France says no guarantees yet on Iran nuclear deal

French Foreign Minister Laurent Fabius said any deal with Iran must be verifiable and there are no guarantees on this yet

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Any deal with Iran must be verifiable and there are no guarantees on this yet, French Foreign Minister Laurent Fabius said on Thursday.

“We must be able to verify the sites,” Fabius told BFM TV. “We don’t yet have certainty on this.”

“We want a deal with Iran but ... the deal must be verifiable, solid, robust and today we don't have guarantees on this,” he said. “A deal that cannot be verified cannot be implemented.”

Iran and six major powers reached a framework nuclear deal on April 2 in Lausanne, Switzerland, and are seeking to strike a final agreement by June 30 under which Iran would restrain its nuclear program in exchange for relief from economic sanctions.

“We are not yet at the end of the discussion,” Fabius said.

The United States also urged Iran to implement nuclear transparency measures outlined in a preliminary deal reached with world powers in April, in a statement issued in Vienna on Thursday.

Laura Kennedy, the U.S. envoy at the International Atomic Energy Agency (IAEA) in Vienna, told the IAEA board that it “remains critical for Iran to implement the provisions of Modified Code 3.1 ... without delay.”

This provision requires from Iran early notification of the construction of new nuclear facilities.

Meanwhile, a U.S. official on Wednesday warned that the final stretch of international negotiations on curtailing Iran’s nuclear ambitions will be “pretty tough” as the weeks count down to a June 30 deadline for a historic agreement.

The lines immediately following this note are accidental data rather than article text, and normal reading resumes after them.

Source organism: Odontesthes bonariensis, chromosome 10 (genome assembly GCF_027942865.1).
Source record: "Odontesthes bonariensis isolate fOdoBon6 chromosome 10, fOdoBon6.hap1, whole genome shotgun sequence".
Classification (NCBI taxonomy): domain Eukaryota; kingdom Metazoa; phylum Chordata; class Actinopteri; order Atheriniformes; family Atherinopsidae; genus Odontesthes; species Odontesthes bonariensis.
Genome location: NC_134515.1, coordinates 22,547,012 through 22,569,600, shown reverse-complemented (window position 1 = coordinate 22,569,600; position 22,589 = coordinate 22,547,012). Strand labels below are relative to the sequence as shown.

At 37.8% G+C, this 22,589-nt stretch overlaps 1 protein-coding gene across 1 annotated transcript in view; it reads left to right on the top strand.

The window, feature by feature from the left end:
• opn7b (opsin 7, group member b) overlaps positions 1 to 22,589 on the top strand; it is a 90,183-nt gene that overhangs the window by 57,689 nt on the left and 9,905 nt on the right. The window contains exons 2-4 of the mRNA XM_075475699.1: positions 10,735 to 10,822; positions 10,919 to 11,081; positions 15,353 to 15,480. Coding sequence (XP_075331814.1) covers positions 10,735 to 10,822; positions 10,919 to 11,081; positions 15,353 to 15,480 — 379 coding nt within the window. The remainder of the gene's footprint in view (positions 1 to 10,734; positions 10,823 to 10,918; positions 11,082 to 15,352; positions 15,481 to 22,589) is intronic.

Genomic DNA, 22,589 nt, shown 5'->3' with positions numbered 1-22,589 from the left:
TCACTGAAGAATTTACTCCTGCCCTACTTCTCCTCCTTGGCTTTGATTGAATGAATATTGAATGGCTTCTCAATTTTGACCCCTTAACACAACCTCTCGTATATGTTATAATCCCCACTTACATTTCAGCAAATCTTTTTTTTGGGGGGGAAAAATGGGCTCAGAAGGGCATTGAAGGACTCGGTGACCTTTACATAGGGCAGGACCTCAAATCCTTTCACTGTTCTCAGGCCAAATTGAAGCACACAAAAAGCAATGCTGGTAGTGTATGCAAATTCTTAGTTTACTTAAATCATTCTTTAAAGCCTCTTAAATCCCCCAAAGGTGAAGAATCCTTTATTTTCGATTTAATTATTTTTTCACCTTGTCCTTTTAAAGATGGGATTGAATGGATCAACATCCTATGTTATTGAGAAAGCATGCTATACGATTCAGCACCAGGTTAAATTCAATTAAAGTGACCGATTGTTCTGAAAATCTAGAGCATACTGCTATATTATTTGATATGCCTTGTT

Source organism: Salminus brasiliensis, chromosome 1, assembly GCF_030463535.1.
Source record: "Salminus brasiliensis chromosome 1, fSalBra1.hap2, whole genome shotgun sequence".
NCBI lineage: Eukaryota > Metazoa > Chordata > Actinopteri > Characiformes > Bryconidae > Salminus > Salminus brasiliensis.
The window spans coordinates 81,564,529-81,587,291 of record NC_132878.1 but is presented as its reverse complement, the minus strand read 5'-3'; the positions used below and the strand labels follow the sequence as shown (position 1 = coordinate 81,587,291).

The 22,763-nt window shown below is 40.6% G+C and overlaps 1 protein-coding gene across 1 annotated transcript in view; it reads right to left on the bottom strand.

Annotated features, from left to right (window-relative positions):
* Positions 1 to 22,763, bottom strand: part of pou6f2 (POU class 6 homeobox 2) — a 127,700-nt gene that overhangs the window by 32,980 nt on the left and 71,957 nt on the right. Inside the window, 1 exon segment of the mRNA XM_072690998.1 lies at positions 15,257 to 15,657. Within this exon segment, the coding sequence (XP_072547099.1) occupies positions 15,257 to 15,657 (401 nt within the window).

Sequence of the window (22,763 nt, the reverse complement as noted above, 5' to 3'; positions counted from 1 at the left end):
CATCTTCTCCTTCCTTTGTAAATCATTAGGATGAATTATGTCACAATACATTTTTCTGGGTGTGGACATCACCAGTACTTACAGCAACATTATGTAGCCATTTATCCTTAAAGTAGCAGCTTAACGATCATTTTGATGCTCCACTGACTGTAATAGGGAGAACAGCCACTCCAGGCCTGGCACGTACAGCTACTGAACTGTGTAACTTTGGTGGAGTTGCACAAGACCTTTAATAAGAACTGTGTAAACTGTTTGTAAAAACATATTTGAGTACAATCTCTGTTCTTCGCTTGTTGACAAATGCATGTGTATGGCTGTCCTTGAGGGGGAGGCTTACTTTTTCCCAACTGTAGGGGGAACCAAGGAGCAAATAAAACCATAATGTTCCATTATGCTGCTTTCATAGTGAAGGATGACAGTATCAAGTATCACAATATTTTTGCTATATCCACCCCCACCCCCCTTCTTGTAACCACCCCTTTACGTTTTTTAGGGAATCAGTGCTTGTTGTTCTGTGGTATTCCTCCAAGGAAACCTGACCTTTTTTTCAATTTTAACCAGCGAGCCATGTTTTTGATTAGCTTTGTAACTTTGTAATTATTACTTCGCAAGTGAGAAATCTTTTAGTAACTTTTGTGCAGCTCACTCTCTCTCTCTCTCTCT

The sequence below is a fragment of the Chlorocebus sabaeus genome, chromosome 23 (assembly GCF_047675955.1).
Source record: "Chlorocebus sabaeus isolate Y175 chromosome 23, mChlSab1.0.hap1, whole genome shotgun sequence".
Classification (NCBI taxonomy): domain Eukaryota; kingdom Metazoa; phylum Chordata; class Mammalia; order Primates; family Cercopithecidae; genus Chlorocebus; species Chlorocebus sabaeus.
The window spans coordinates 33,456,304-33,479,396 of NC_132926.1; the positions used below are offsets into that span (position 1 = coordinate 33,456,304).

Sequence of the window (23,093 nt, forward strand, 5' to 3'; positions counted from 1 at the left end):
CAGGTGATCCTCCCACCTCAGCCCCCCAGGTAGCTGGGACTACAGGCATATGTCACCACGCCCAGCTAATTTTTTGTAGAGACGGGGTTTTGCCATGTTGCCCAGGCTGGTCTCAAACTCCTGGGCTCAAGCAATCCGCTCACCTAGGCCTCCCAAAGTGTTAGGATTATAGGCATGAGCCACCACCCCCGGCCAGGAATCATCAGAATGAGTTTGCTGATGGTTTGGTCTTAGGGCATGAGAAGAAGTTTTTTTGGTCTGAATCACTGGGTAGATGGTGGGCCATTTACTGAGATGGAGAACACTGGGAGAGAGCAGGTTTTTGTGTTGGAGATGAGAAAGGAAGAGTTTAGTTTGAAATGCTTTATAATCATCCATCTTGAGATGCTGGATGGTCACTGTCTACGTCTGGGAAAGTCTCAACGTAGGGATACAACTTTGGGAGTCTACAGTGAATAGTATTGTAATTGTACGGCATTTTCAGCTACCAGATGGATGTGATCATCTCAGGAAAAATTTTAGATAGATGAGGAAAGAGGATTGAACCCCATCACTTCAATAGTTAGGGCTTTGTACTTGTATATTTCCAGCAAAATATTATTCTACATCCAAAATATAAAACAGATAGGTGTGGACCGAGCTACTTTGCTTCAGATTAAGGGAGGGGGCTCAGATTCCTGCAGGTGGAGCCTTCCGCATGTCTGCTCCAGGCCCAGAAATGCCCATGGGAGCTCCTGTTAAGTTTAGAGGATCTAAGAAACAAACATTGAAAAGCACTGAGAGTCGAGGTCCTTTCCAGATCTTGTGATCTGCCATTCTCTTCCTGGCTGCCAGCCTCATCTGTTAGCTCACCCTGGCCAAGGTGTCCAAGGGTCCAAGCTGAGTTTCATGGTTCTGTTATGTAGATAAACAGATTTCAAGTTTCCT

The long-sought deal -- which is bitterly opposed by Israel -- would row back Iran’s nuclear program in return for relief from punishing sanctions.

“As we expected after Lausanne (where a framework deal was struck on April 2), the next portion of this process will be pretty tough because we will be getting down to the details,” the U.S. official told reporters.

“You are all well familiar with the roller coaster ride of these negotiations and we all expected that this will get more difficult.”

Negotiators have until the end of the month to reach a comprehensive agreement limiting Iran’s nuclear program, which Tehran insists is for peaceful purposes but Western nations fear is aimed at acquiring if not a bomb, then the capability to build one.

Recent talks in Geneva failed to bridge differences between Washington and Tehran, especially over the crucial issue of inspections of military sites.

Other sticking points remain, including the possible military dimensions of the Iranian nuclear program and the demands by the world powers for U.N. inspections of Iranian military bases.

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